UNIVERSITY PARK, Pa. – Immigration enforcement is often greatly impacted by the discretionary actions of policymakers and law enforcement officials. With this context as a starting point, the Symposium on the Ethics of Immigration Enforcement brought together ten experts from the fields of humanities, law, and social sciences to discuss immigration from an ethical perspective.
The two-day event, March 17 and 18, was co-sponsored by the Penn State Rock Ethics Institute, Penn State Law Center for Immigrants’ Rights Clinic, Latina/o Studies, Department of Philosophy, and Schreyer Honors College.
“I was honored that the Center for Immigrants’ Rights Clinic could collaborate with units across campus on such an important topic that allowed us to examine questions of immigration that go beyond the law while also interrogating the philosophy that should drive law,” said Shoba Sivaprasad Wadhia, associate dean for diversity, equity, and inclusion, Samuel Weiss Faculty Scholar, clinical professor of law, and director of the Center for Immigrants’ Rights Clinic at Penn State Law in University Park.
“I would like to thank the many people at Penn State Law, including my students who supported this event in front of and behind the scenes,” Wadhia added.
A common theme of the symposium was that immigration enforcement is discretionary—that policymakers and law enforcement officials make decisions that go beyond legal mandates and often lead to unethical actions and outcomes. From there, the speakers made their cases for a more ethical and equitable immigration policy.
“Detention is Discretionary”
Immigration lawyer Bridget Cambria (left) kicked off the symposium with a conversation, moderated by Shoba Sivaprasad Wadhia, that focused on her work representing immigrants, particularly those detained in family detention centers. IMAGE CREDIT: Penn State Law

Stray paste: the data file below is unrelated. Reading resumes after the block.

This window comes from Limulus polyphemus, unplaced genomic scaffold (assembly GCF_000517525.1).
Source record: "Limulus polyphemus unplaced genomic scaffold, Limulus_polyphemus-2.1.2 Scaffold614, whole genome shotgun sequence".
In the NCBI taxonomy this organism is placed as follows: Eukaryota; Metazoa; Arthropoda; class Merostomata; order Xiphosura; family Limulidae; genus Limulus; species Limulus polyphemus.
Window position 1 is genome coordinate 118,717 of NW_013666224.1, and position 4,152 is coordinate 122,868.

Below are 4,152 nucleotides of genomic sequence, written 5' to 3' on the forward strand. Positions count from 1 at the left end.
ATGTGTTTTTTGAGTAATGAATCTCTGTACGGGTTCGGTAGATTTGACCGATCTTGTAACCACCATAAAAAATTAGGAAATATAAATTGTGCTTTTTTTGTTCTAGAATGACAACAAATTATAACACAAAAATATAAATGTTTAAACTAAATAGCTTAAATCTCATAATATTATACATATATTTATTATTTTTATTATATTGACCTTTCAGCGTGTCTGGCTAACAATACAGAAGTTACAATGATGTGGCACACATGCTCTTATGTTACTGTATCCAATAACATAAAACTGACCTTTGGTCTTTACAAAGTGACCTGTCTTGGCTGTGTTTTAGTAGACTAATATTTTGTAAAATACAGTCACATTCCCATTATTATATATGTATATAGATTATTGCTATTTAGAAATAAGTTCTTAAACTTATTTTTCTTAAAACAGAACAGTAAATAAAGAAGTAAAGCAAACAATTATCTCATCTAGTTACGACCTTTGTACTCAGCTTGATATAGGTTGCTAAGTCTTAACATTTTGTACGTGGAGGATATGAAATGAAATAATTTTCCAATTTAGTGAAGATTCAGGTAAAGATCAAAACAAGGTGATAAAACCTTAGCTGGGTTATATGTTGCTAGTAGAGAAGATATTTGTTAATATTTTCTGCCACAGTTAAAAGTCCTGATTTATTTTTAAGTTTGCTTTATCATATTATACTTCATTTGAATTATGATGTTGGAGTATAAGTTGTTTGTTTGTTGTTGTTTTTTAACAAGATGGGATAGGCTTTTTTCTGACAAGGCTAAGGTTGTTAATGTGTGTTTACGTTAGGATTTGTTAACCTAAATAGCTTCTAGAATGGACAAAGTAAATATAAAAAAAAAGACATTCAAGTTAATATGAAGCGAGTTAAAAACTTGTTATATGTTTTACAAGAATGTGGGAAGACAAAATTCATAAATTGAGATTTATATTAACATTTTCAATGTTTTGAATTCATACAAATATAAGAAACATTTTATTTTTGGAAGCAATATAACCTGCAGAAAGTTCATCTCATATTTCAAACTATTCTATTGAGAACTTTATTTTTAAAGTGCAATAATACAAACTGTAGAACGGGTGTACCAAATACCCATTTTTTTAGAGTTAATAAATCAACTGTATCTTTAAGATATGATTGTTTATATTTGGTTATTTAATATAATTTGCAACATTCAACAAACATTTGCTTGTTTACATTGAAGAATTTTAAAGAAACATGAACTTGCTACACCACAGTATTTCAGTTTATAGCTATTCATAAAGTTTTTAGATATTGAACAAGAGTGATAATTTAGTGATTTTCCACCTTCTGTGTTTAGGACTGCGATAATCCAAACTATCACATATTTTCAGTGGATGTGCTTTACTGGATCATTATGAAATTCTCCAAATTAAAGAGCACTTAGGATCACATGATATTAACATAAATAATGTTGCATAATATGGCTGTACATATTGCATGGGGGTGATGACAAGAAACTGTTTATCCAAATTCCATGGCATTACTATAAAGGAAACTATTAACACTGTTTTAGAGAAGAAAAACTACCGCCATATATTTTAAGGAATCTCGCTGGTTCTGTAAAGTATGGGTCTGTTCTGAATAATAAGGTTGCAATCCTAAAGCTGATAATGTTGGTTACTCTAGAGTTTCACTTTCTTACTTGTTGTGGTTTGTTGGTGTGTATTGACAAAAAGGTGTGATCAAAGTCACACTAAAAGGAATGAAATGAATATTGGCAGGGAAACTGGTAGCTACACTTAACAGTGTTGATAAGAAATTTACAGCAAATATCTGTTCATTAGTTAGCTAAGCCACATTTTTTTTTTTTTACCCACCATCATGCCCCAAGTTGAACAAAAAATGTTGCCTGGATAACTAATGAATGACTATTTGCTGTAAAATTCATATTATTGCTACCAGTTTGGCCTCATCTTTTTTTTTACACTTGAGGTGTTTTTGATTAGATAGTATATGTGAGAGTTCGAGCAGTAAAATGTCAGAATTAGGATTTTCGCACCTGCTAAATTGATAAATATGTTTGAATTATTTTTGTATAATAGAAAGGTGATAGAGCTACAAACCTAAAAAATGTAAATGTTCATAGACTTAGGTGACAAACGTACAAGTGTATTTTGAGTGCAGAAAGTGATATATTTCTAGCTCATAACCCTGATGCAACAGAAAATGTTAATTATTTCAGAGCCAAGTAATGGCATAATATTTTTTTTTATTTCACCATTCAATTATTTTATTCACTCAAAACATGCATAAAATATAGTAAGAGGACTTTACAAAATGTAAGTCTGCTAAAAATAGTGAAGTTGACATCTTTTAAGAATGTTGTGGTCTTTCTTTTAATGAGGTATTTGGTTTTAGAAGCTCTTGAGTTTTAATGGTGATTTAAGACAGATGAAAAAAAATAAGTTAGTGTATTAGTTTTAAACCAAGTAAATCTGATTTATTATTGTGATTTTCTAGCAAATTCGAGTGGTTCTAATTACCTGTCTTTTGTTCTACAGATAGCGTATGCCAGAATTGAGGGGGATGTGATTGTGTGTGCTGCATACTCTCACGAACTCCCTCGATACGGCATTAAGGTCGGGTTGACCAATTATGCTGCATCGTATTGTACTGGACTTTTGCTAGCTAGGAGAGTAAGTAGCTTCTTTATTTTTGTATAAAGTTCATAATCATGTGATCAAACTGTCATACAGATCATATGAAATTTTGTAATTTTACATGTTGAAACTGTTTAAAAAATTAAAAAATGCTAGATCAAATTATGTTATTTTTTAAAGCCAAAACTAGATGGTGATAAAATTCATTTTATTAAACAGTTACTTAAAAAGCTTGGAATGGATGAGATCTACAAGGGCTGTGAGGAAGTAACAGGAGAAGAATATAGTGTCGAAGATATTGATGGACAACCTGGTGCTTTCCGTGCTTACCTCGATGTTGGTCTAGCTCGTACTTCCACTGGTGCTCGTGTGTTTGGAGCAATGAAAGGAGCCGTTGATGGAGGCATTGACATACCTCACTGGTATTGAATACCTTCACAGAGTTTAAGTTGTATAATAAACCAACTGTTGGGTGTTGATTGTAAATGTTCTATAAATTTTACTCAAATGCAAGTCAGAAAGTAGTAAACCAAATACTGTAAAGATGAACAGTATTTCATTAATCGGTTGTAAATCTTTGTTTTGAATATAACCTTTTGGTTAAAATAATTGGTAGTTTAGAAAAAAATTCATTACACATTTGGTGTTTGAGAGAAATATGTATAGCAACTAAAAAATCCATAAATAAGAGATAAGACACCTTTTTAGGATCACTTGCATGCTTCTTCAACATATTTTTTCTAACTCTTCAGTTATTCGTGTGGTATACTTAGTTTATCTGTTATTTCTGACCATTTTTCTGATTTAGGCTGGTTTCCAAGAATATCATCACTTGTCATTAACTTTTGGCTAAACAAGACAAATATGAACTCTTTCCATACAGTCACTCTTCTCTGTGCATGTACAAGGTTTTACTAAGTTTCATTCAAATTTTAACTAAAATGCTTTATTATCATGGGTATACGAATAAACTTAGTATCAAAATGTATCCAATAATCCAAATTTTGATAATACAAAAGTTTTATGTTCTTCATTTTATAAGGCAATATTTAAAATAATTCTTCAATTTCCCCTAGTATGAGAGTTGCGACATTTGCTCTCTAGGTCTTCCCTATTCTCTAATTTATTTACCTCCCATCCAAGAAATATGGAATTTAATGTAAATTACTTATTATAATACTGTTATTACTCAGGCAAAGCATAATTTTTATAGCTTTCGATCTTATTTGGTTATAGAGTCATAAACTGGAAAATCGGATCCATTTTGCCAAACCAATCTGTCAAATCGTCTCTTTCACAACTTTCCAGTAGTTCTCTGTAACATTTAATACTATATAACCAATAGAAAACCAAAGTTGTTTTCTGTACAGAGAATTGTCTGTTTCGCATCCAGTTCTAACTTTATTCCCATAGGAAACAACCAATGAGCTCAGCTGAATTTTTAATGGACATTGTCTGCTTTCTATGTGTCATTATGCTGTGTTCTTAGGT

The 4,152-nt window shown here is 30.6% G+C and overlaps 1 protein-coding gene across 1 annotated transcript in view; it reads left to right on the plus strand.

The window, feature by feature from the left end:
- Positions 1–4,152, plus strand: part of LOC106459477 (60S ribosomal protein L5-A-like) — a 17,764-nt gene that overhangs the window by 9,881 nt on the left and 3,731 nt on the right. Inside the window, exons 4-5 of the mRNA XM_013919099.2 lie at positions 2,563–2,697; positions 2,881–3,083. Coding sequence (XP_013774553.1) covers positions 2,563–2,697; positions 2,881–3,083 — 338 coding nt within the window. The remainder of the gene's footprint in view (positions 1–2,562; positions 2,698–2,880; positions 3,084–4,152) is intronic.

The symposium’s keynote speakers were immigration attorney Bridget Cambria, partner at Cambria & Kline, PC and co-founder of the nonprofit Aldea—The People’s Justice Center; and José Jorge Mendoza, assistant professor of philosophy at the University of Washington.
Cambria kicked off the symposium with a conversation, moderated by Wadhia, that focused on her work representing immigrants, particularly those detained in family detention centers. Cambria described family detention and family separation as “strictly punitive” approaches to immigration that exist, she said, to discourage other families from attempting to migrate to the United States.
A frequent refrain in her conversation was that “detention is discretionary.”
“The simple answer is [family detention and separation] doesn't deter migration,” Cambria said, adding, “the consequences to families’ and children’s wellbeing are so great that it should never be accepted.”
Cambria also noted racial dynamics that often lead to unequal impacts—for example, that Black immigrants are less likely to receive legal representation and medical care in detention facilities.
José Jorge Mendoza, assistant professor of philosophy at the University of Washington and the symposium's second keynote speaker, delivered a lecture on “Crimmigration and the Ethics of Migration.” IMAGE CREDIT: Penn State Law